Thursday, August 1, 2019

note to self: less noisy CGI param checking in PHP

Insert usual sorry-not-sorry-for-using-php... there's that old Larry Wall adage how programs that wish to communicate well should "be strict in what they emit, and liberal in what they accept". One place where PHP lags Perl in this is checking for hash values when the key is missing - I find my server logs getting full of "PHP Notice:  Undefined index" when looking in $_GET or $_POST but I have fine default behaviors ready if those values aren't there.

I guess
function getval($key){
    return isset($_GET[$key]) ? $_GET[$key] : "";    
function postval($key){
    return isset($_POST[$key]) ? $_POST[$key] : "";    
function requestval($key){
    return isset($_REQUEST[$key]) ? $_REQUEST[$key] : "";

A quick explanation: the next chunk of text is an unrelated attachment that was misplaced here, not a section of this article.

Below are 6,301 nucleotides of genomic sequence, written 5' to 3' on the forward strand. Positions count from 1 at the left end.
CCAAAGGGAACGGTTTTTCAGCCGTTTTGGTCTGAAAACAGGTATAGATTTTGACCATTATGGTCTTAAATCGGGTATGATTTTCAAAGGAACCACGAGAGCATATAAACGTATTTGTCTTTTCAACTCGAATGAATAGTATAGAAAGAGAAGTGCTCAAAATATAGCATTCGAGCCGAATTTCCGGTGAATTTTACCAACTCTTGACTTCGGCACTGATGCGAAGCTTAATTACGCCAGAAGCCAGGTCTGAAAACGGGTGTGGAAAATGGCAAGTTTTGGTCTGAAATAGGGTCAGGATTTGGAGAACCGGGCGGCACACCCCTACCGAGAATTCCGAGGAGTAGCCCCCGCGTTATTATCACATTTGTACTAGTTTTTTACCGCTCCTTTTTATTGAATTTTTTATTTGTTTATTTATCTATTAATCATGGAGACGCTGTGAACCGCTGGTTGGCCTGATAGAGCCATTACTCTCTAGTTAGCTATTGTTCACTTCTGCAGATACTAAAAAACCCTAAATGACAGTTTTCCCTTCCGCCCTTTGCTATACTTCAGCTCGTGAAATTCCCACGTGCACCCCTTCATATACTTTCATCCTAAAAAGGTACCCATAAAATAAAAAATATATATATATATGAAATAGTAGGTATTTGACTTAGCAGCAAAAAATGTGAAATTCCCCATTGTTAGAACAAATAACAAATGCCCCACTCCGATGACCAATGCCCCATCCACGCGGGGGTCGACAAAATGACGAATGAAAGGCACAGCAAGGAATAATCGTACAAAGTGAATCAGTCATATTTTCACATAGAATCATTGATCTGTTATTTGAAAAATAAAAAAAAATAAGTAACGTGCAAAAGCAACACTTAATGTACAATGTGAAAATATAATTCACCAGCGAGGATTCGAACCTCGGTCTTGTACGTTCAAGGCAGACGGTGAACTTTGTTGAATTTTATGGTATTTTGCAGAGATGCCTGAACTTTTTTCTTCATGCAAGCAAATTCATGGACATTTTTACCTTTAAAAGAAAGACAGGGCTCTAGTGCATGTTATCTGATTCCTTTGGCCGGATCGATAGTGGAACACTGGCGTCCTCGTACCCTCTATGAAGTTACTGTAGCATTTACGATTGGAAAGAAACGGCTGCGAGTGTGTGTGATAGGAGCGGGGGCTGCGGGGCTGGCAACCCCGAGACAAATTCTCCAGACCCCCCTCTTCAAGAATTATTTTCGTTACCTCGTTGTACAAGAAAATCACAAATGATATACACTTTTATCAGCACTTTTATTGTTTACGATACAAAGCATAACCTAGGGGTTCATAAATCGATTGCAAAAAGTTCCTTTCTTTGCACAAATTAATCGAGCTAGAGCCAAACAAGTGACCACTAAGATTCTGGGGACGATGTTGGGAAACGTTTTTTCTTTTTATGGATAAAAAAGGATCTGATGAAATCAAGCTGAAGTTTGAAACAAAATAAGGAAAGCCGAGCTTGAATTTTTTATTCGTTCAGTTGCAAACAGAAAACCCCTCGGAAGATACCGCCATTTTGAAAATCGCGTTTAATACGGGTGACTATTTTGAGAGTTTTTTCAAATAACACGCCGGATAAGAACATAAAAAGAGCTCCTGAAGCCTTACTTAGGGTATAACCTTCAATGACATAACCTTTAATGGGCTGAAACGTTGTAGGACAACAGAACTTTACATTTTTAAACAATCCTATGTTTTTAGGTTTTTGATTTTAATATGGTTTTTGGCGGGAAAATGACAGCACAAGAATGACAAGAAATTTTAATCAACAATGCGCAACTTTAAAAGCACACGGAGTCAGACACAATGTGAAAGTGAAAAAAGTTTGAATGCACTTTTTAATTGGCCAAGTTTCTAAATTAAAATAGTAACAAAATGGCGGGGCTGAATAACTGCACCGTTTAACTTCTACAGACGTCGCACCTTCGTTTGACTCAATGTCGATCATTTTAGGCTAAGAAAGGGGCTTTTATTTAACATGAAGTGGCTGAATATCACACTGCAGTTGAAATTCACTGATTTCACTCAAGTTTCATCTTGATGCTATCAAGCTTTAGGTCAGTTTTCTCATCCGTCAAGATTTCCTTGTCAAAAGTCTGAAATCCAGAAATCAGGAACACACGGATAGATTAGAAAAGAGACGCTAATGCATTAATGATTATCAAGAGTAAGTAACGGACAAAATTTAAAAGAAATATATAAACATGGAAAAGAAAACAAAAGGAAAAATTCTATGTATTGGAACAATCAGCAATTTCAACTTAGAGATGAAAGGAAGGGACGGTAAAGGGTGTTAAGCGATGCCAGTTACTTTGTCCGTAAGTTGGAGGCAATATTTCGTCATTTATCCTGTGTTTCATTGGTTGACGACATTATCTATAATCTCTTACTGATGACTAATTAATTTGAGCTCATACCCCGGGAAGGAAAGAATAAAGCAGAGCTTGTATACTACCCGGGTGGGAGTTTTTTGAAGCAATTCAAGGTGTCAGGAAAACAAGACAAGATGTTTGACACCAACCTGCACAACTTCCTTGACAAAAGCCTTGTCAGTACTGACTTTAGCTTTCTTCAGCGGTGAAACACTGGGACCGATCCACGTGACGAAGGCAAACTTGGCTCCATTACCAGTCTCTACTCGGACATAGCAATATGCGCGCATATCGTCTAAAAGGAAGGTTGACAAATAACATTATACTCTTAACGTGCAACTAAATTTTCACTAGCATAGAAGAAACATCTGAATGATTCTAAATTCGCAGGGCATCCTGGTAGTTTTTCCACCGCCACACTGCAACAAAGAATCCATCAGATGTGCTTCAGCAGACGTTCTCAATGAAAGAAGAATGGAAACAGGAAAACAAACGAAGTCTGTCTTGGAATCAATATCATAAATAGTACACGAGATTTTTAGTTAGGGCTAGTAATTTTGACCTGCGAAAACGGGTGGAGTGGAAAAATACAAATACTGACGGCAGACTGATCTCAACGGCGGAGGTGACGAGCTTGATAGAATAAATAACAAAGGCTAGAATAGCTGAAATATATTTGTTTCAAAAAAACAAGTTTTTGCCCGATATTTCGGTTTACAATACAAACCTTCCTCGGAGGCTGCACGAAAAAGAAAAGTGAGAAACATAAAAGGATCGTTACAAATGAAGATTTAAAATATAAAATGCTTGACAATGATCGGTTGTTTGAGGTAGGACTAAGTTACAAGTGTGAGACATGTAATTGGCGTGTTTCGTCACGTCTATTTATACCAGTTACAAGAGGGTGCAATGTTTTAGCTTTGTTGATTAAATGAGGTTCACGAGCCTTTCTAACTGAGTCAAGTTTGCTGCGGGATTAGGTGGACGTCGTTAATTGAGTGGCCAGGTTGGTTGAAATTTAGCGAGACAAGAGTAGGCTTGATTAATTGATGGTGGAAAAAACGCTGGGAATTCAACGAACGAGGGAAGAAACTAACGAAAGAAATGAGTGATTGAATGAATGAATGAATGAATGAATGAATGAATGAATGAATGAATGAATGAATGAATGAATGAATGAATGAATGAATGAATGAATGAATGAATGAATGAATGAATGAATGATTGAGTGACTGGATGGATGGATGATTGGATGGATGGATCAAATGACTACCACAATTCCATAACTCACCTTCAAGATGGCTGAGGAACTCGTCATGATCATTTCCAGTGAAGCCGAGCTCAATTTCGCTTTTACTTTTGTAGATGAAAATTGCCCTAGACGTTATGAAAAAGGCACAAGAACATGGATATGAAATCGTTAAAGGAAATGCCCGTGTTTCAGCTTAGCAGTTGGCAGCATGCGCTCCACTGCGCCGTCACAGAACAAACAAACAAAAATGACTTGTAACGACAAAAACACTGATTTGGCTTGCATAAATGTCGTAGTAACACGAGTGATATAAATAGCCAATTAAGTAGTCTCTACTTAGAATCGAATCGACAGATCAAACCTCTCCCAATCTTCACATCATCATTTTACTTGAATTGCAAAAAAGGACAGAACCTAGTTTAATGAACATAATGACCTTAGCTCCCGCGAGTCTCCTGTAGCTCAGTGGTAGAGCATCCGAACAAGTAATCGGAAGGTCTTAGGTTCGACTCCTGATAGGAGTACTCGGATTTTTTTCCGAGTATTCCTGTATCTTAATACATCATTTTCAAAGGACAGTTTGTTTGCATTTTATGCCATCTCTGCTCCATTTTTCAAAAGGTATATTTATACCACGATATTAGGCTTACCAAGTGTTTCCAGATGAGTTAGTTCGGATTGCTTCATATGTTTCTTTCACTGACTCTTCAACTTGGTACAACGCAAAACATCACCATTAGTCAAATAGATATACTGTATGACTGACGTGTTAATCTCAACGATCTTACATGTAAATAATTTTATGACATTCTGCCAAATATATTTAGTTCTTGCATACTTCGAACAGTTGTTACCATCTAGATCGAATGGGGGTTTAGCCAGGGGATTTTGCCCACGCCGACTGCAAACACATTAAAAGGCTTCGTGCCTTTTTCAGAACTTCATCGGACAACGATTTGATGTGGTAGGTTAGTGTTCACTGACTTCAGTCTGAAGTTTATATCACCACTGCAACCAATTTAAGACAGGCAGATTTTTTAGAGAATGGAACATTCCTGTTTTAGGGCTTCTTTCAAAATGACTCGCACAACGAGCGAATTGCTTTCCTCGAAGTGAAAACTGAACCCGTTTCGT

Does about as good a job as anything at checking first. (array_key_exists would have worked as well, I suppose...)

Random aside, and thinking of that Larry Wall quote- I remember way back when, like in the 90s, thinking it was annoying to have to check POSTs differently from GET, since CGI was a nice abstraction over either, and while the internals of how that data is passed might be very different, from the scriptwriters point of view they were kind of the same.

Now, I guess I get it. People get an intuition for what should be GET and what should be POST, so PHP's generic REQUEST (which includes cookies) is kind of an afterthought. It just feels less chaotic to understand what's channel stuff is coming in from.

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